This year has turned out to be an odd one for the medical technology industry. Although the overall performance of the sector has basically matched the year-to-date performance of the S&P 500 (a low teens gain for the year), it has very much been a "stock picker's market" with individual company stories standing out against a backdrop of only modest volume growth and ongoing pricing pressure.
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Ortho Good, Cardio Bad?
It would seem that investors have regained a fair bit of confidence in the long-term health of the orthopedic device industry. Companies like Wright Medical (Nasdaq:WMGI), NuVasive (Nasdaq:NUVA) and Zimmer (NYSE:ZMH) have all logged solid market-beating returns for the year. It's worth noting, though, that none of these companies have seen dramatic end-market improvements yet - growth in hip and knee reconstruction is still in the very low single-digits, and likewise the spinal care market has yet to rebound strongly.
On the other side of the ledger, investors remain skeptical towards companies with a sizable exposure to the cardiology market. In particular, the three major players in cardiac rhythm management (CRM), Medtronic (NYSE:MDT), St. Jude (NYSE:STJ) and Boston Scientific (NYSE:BSX), have all lagged the med-tech sector and the S&P 500. Some of this can certainly be tied to the sluggish volume and pricing trends in CRM, but it's worth noting that these companies do have other challenges as well.
Medtronic has struggled with a weak spinal care market and problems tied to its InFuse bone graft product. Boston Scientific continues to struggle to turn around a business that has been hammered by share loss and an uncertain strategic direction. St. Jude has been heavily talking up its robust pipeline, but worries about the company's CRM lead business have intensified, with some analysts openly speculating on the need for product recalls.
SEE: 5 Most Costly Product Recalls
Individual Stories Still Stand out
As mentioned in the introduction, this has been a year where many strong individual stories have stood out from their broader industry groups. General surgery hasn't been all that strong, but companies like Covidien (NYSE:COV) and Bard (NYSE:BCR) have done quite well nonetheless. Likewise, Baxter (NYSE:BAX) has been an uncommonly strong story this year - more as a result of investors coming back to the story than any particularly strong financial performance (nine-month sales were up 4% through the end of September).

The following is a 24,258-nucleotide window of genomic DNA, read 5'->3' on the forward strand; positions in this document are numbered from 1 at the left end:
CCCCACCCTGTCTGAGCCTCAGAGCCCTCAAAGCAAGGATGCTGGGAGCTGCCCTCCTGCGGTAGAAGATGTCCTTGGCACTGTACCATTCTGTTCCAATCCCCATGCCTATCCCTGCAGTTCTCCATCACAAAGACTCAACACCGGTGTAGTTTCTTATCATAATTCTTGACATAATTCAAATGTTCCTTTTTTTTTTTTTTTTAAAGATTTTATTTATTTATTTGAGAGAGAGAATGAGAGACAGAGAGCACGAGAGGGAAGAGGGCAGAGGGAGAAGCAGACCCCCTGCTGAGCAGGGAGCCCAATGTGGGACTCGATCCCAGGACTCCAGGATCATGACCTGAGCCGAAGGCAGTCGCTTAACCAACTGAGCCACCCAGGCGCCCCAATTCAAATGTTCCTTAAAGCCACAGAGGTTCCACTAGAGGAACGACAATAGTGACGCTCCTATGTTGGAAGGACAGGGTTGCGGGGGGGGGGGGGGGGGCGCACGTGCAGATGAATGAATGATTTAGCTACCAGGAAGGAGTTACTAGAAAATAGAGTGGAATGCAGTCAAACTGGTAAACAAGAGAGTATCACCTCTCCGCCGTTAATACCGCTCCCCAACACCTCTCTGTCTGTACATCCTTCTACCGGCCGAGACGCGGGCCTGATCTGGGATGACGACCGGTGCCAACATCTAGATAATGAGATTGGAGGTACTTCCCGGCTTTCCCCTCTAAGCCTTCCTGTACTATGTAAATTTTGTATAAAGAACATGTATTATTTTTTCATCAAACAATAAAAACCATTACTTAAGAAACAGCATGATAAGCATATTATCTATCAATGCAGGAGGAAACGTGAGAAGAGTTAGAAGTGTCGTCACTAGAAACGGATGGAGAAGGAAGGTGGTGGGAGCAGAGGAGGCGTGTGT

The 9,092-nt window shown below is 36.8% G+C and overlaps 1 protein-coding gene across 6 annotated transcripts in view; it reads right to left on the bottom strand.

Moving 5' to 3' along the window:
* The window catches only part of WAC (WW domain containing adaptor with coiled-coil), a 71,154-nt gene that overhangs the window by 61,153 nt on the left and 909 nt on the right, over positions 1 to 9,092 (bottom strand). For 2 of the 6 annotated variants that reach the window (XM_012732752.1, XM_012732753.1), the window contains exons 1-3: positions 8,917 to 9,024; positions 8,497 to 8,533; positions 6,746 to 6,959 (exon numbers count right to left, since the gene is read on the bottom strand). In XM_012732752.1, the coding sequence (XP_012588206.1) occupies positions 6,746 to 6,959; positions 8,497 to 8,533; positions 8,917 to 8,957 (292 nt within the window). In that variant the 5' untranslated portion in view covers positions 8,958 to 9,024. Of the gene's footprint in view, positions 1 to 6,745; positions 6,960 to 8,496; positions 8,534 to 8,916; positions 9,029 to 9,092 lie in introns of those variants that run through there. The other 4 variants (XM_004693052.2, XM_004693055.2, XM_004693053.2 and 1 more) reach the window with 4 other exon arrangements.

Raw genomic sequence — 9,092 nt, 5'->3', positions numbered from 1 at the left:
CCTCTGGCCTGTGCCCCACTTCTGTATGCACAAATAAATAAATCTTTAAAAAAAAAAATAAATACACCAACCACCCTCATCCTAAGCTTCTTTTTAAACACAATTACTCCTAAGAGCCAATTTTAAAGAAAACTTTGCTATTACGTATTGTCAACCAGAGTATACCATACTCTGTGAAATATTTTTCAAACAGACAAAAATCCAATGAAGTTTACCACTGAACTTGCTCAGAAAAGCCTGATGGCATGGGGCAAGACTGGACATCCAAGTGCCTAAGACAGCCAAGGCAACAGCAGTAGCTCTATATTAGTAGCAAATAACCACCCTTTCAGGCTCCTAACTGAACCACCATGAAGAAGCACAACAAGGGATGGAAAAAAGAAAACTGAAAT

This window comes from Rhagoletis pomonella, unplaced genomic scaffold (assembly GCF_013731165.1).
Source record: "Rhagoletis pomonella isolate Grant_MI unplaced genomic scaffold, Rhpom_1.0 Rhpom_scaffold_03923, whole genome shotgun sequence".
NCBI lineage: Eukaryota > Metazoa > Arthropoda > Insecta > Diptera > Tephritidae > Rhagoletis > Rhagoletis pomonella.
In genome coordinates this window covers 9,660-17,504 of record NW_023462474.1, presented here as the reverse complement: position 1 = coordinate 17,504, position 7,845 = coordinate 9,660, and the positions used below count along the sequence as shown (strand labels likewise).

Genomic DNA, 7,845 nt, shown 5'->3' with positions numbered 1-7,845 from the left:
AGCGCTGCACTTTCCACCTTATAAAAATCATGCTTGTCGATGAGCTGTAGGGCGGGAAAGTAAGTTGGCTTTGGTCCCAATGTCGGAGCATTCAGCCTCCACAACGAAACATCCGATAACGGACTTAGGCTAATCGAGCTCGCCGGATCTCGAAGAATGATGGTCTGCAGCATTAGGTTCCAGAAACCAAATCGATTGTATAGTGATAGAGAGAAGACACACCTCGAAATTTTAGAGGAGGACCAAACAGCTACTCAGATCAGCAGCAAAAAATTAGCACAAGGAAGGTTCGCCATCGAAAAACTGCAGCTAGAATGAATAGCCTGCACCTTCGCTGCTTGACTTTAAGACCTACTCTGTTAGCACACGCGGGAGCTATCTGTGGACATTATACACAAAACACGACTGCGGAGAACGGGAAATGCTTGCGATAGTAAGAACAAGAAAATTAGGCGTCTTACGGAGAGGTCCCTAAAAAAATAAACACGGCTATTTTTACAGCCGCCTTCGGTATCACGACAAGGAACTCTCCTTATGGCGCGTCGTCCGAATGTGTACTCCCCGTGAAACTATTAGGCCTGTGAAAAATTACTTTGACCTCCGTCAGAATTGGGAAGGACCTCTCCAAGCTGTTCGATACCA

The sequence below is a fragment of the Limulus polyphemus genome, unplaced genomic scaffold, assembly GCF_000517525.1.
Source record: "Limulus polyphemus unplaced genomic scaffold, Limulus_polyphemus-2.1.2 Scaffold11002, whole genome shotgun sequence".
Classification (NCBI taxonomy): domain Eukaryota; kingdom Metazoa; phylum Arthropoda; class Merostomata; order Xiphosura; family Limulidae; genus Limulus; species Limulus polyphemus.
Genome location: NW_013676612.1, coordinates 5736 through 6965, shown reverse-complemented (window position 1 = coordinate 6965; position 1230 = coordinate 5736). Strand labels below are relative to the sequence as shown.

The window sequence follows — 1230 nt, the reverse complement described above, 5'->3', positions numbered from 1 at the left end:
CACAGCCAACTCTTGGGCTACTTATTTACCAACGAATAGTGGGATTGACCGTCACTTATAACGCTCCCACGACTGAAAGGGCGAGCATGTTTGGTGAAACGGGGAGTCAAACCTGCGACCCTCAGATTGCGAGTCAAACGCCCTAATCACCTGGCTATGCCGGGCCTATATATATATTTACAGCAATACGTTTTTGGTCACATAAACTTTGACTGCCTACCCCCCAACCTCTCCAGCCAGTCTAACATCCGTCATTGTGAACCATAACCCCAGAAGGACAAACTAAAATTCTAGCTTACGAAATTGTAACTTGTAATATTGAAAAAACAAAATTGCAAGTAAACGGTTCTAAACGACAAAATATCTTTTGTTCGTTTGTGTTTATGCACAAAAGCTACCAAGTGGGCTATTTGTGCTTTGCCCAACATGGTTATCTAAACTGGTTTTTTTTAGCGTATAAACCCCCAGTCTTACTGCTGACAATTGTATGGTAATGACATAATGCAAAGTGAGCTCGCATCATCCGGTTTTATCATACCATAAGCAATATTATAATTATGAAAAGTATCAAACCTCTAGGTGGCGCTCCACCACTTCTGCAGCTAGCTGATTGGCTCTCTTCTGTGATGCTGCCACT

Ongoing optimism about transcatheter heart valves and double-digit revenue growth has continued to propel Edwards Lifesciences (NYSE:EW) higher (up about 26% year to date), while concerns about procedure volumes have weighed on Intuitive Surgical (Nasdaq:ISRG).
SEE: A Checklist For Successful Medical Technology Investment
The Bottom Line
Looking out into 2013, there are definitely some meaningful challenges for the sector. The gradual improvement of the United States job market is a positive, but the imposition of the medical device excise tax is going to pressure company margins, particularly so for the smaller companies. At the same time, there are significant pricing and reimbursement pressures in the U.S. and Europe that are limiting revenue growth opportunities.
On the positive side, it would seem that the industry is past the worst of the readjustments in orthopedics and CRM, and ongoing clinical progress in areas like transcatheter valves and renal denervation could provide a tailwind for companies like Medtronic, St. Jude, Boston Scientific and Covidien.
All in all, then, it looks as though 2013 will be a relatively typical year for the sector. While there will be some definite external challenges, companies with strong new products will likely rise above those challenges and deliver solid revenue and profit performance.
At the time of writing, Stephen D. Simpson did not own any shares in any company mentioned in this article.